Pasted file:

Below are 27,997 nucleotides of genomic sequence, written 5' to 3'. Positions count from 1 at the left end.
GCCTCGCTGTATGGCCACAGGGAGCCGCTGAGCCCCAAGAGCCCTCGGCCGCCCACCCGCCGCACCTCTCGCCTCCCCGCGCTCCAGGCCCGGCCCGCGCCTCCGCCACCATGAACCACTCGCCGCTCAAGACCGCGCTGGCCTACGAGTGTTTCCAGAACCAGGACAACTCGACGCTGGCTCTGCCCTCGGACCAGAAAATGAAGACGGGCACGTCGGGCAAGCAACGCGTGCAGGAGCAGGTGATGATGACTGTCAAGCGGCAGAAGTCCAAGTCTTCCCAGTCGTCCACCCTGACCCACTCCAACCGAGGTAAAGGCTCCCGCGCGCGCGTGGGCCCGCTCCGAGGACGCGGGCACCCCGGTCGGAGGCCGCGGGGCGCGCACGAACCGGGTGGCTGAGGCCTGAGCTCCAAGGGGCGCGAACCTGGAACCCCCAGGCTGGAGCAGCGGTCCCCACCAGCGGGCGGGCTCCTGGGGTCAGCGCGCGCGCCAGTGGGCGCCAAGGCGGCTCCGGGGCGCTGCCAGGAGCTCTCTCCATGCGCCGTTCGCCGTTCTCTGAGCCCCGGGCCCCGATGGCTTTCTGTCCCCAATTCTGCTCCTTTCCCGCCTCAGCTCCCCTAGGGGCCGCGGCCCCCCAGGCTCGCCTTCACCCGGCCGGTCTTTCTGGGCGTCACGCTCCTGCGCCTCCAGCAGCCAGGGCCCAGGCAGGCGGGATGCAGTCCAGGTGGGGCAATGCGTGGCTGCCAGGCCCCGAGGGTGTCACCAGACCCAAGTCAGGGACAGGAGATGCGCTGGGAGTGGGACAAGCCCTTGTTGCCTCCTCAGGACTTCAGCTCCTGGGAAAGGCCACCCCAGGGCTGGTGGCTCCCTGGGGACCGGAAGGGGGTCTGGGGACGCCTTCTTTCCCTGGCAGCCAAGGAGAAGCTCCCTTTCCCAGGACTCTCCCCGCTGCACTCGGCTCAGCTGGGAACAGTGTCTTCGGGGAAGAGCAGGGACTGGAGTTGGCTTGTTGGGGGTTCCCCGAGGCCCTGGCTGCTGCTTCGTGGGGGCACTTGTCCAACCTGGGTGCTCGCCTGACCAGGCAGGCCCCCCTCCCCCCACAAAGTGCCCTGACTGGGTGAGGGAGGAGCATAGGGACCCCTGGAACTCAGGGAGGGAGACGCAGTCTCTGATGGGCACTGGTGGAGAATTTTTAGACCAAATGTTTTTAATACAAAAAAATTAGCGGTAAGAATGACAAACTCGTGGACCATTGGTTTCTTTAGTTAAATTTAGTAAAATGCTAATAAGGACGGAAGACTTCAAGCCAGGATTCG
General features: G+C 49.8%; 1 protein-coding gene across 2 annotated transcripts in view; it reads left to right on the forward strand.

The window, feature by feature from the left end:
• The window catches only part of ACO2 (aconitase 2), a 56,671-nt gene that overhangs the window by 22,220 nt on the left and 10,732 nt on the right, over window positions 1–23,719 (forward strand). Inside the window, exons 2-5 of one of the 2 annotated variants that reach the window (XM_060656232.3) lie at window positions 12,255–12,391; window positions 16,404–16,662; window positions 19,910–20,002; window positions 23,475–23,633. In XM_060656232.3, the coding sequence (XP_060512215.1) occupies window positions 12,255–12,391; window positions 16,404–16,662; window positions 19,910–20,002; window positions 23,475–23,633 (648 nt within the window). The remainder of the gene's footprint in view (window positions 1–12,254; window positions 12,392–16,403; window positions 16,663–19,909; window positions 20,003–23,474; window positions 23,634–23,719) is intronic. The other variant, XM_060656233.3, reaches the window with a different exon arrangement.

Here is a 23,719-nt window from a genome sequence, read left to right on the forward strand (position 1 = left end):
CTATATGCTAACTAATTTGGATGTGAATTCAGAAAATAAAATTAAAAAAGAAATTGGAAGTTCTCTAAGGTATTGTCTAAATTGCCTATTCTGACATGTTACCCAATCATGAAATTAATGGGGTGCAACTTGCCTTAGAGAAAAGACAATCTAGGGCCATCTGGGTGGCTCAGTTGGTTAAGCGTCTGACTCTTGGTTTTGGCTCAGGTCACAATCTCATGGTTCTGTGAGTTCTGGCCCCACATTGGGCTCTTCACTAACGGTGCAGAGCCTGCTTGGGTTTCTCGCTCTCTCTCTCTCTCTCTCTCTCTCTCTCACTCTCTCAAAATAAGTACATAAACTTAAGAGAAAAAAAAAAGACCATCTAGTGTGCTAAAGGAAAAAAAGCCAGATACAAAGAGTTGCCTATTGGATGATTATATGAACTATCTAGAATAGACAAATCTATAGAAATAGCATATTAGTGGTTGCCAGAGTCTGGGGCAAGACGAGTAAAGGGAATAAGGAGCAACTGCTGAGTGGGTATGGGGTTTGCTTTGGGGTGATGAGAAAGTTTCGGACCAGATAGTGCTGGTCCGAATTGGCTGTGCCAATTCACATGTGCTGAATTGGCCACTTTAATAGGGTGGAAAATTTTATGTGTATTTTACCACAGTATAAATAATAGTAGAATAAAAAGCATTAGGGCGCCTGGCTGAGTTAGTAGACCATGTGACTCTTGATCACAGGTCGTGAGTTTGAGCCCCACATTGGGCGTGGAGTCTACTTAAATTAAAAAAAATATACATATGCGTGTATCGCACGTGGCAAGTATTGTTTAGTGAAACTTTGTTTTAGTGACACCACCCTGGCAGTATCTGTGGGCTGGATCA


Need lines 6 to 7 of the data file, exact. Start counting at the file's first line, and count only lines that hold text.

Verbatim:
Here is a 23,719-nt window from a genome sequence, read left to right on the forward strand (position 1 = left end):
CTATATGCTAACTAATTTGGATGTGAATTCAGAAAATAAAATTAAAAAAGAAATTGGAAGTTCTCTAAGGTATTGTCTAAATTGCCTATTCTGACATGTTACCCAATCATGAAATTAATGGGGTGCAACTTGCCTTAGAGAAAAGACAATCTAGGGCCATCTGGGTGGCTCAGTTGGTTAAGCGTCTGACTCTTGGTTTTGGCTCAGGTCACAATCTCATGGTTCTGTGAGTTCTGGCCCCACATTGGGCTCTTCACTAACGGTGCAGAGCCTGCTTGGGTTTCTCGCTCTCTCTCTCTCTCTCTCTCTCTCTCTCACTCTCTCAAAATAAGTACATAAACTTAAGAGAAAAAAAAAAGACCATCTAGTGTGCTAAAGGAAAAAAAGCCAGATACAAAGAGTTGCCTATTGGATGATTATATGAACTATCTAGAATAGACAAATCTATAGAAATAGCATATTAGTGGTTGCCAGAGTCTGGGGCAAGACGAGTAAAGGGAATAAGGAGCAACTGCTGAGTGGGTATGGGGTTTGCTTTGGGGTGATGAGAAAGTTTCGGACCAGATAGTGCTGGTCCGAATTGGCTGTGCCAATTCACATGTGCTGAATTGGCCACTTTAATAGGGTGGAAAATTTTATGTGTATTTTACCACAGTATAAATAATAGTAGAATAAAAAGCATTAGGGCGCCTGGCTGAGTTAGTAGACCATGTGACTCTTGATCACAGGTCGTGAGTTTGAGCCCCACATTGGGCGTGGAGTCTACTTAAATTAAAAAAAATATACATATGCGTGTATCGCACGTGGCAAGTATTGTTTAGTGAAACTTTGTTTTAGTGACACCACCCTGGCAGTATCTGTGGGCTGGATCA